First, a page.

Technology firms have been laying off staff at the fastest rate since the start of the COVID-19 pandemic, as companies look to scale back costs amid fears of a global recession in 2023.
Layoffs.fyi, a website that tracks corporate layoffs and dismissals across dozens of industries, shows that 153,160 tech workers lost their jobs in 2022. It means that more than 50% of all tech job losses since the start of the COVID-19 pandemic have occurred in the last 12 months. What’s more, that figure is around 10 times higher than the total number of technology job losses in 2021.
It’s an alarming number that shows just how real the fear created by the current global economic slowdown is, and it’s also a stark reminder of the panic that ensued during the early days of COVID-19, when more than 70,000 tech workers lost their jobs between March and December 2020.
Even so, the number of job losses last year is well short of the worst year in tech. That was 2001, when more than 2 million tech company workers were laid off following the so-called dotcom bubble, according the Silicon Valley Business Journal.
For tech companies, the most lethal employers in 2022 were Amazon.com Inc. and Meta Platforms Inc., which axed a combined 21,000 staff throughout the year. Twitter Inc.’s new Chief Executive and owner Elon Musk also made headlines for chasing away hundreds of staff, but Booking Holdings Inc., which runs the Booking.com website, and Cisco Systems Inc.. terminated more staff, with 4,375 and 4,100 job cuts, respectively.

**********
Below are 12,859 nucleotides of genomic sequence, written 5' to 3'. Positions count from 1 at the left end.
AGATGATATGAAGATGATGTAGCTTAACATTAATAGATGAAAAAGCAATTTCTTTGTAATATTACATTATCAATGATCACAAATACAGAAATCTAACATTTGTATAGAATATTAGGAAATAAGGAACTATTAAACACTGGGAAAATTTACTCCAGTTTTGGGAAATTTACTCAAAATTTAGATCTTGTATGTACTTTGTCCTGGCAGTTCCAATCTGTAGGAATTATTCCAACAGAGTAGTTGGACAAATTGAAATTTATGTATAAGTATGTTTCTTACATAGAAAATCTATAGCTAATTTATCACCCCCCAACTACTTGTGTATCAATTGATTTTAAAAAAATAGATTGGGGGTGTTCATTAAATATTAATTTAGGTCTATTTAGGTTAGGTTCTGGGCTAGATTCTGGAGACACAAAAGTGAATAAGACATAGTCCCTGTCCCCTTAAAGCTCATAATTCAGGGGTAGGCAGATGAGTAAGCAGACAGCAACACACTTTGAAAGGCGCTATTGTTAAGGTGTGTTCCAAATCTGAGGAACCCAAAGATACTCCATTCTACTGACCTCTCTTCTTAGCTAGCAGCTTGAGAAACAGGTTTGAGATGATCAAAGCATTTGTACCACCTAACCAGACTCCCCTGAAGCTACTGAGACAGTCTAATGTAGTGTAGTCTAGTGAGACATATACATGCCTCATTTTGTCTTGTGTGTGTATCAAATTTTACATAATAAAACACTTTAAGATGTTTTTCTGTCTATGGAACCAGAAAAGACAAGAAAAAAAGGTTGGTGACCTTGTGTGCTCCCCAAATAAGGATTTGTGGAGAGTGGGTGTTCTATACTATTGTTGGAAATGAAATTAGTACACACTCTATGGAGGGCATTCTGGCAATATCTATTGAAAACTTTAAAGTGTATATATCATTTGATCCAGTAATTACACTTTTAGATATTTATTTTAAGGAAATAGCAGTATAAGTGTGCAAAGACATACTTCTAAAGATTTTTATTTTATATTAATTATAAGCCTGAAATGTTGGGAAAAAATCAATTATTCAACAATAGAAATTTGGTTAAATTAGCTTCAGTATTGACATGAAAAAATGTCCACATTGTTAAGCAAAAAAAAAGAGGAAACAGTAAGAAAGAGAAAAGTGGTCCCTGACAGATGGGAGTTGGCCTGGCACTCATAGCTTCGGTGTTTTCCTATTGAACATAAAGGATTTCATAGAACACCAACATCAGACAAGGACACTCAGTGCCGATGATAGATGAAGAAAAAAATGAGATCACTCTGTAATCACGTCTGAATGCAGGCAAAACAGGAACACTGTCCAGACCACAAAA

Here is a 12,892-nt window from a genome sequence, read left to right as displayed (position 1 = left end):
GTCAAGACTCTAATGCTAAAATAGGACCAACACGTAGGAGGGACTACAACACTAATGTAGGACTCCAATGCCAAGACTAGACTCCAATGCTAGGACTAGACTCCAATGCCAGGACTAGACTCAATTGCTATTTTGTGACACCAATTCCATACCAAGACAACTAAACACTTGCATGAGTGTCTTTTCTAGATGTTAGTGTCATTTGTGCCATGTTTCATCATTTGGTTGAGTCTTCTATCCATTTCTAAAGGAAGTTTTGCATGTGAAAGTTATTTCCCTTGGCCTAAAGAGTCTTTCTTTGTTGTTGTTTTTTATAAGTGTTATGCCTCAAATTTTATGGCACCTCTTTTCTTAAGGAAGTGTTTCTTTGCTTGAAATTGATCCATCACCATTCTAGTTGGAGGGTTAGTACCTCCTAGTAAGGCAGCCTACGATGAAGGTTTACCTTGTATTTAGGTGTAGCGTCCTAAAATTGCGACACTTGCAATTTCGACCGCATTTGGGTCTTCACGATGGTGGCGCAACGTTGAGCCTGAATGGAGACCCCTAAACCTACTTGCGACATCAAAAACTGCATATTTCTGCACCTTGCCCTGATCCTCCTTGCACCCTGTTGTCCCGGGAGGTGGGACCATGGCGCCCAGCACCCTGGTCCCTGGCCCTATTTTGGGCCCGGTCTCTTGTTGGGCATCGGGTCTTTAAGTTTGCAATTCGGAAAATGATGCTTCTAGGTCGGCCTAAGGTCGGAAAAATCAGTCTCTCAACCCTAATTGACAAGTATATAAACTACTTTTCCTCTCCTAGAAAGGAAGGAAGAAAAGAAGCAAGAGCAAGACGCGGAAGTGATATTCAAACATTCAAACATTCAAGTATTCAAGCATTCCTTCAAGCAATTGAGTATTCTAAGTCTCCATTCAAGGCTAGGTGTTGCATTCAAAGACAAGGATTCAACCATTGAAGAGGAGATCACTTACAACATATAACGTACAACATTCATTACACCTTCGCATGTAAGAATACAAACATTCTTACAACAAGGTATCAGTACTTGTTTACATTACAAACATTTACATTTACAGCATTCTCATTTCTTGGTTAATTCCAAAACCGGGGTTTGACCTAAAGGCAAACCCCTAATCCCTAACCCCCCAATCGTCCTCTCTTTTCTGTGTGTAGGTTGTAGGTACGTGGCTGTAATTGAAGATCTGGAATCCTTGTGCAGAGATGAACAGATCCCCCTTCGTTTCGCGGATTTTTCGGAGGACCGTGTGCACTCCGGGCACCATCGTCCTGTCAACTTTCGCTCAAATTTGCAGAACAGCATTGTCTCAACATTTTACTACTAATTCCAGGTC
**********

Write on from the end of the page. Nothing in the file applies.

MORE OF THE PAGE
In total, Layoffs.fyi’s list shows that 1,172 tech firms made cuts to their workforce in the last year. However, it’s worth noting that the data collected is not exact, but rather based on both media reports and company announcements. The published numbers do, however, illustrate how quickly things have changed within the tech industry. In the first quarter of 2022, fewer than 10,000 job cuts had been reported throughout the industry. However, that figure had doubled by May and rapidly accelerated for the remainder of the year.
For tech workers facing the ax, there is a silver lining, at least. According to the Wall Street Journal, which first came across the data, at least 79% of the laid off workers found themselves a new job within three months of losing their previous one.